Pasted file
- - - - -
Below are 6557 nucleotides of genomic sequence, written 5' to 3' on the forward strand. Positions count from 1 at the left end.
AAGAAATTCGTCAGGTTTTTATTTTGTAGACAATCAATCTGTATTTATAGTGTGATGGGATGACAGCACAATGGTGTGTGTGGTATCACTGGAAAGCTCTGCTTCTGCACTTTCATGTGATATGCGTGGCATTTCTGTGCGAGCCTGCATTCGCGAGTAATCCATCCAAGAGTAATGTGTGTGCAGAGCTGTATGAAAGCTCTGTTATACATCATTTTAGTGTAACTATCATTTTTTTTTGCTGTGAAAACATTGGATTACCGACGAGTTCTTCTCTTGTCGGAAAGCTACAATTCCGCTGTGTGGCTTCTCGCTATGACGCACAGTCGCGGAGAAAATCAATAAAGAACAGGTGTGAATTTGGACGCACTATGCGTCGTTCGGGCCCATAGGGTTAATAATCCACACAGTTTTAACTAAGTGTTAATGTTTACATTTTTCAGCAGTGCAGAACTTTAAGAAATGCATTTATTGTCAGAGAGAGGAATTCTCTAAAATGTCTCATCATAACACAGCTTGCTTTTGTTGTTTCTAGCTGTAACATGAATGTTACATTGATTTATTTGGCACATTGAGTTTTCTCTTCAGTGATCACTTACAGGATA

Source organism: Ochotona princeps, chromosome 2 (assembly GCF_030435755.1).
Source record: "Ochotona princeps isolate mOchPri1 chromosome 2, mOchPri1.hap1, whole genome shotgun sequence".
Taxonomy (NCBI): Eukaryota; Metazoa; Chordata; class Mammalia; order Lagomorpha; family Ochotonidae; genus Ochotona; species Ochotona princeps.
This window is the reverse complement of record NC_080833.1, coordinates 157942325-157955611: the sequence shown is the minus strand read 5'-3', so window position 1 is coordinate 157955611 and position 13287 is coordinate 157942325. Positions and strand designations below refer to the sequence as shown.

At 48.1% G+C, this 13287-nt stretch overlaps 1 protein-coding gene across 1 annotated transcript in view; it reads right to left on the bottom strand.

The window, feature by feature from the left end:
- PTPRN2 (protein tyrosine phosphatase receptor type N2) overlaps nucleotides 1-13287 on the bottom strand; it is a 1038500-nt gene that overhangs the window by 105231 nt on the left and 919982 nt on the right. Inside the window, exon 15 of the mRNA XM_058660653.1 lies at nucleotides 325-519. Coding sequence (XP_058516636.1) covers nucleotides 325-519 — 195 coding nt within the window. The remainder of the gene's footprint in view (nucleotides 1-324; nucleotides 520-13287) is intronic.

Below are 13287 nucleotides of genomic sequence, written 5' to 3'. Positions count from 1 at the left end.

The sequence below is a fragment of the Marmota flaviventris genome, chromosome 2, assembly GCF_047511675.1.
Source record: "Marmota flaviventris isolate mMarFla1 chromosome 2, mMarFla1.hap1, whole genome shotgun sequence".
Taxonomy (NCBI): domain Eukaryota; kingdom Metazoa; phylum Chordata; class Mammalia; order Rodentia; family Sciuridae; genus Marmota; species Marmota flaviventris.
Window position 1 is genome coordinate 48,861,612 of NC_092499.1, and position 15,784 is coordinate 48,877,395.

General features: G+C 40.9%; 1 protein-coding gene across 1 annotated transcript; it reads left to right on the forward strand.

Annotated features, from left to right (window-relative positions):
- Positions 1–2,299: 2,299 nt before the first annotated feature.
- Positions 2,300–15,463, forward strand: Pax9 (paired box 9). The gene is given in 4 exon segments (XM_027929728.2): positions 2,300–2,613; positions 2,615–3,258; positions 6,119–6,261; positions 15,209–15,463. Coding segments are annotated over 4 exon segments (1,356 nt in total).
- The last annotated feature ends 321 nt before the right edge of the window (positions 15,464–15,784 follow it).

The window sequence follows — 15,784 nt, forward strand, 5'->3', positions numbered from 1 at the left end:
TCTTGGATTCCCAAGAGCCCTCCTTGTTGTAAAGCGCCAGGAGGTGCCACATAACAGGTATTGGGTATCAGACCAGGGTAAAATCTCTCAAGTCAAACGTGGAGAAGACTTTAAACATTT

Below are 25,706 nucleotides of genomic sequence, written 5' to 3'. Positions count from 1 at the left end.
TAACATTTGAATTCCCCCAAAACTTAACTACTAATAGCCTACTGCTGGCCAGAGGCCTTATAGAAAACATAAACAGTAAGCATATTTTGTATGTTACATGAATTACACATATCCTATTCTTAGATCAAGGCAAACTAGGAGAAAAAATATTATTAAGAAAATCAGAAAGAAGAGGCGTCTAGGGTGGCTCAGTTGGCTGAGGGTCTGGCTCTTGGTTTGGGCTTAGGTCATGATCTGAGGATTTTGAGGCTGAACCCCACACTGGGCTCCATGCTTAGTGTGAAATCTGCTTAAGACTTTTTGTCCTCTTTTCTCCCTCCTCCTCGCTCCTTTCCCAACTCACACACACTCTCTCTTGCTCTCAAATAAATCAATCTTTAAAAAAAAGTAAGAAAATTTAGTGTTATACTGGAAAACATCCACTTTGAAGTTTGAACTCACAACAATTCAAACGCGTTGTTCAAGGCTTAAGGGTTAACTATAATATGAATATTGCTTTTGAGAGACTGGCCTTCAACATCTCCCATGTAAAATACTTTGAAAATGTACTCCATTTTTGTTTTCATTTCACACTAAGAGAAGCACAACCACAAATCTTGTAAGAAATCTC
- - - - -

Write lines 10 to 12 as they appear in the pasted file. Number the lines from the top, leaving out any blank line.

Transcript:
Below are 13287 nucleotides of genomic sequence, written 5' to 3'. Positions count from 1 at the left end.

The sequence below is a fragment of the Marmota flaviventris genome, chromosome 2, assembly GCF_047511675.1.
Source record: "Marmota flaviventris isolate mMarFla1 chromosome 2, mMarFla1.hap1, whole genome shotgun sequence".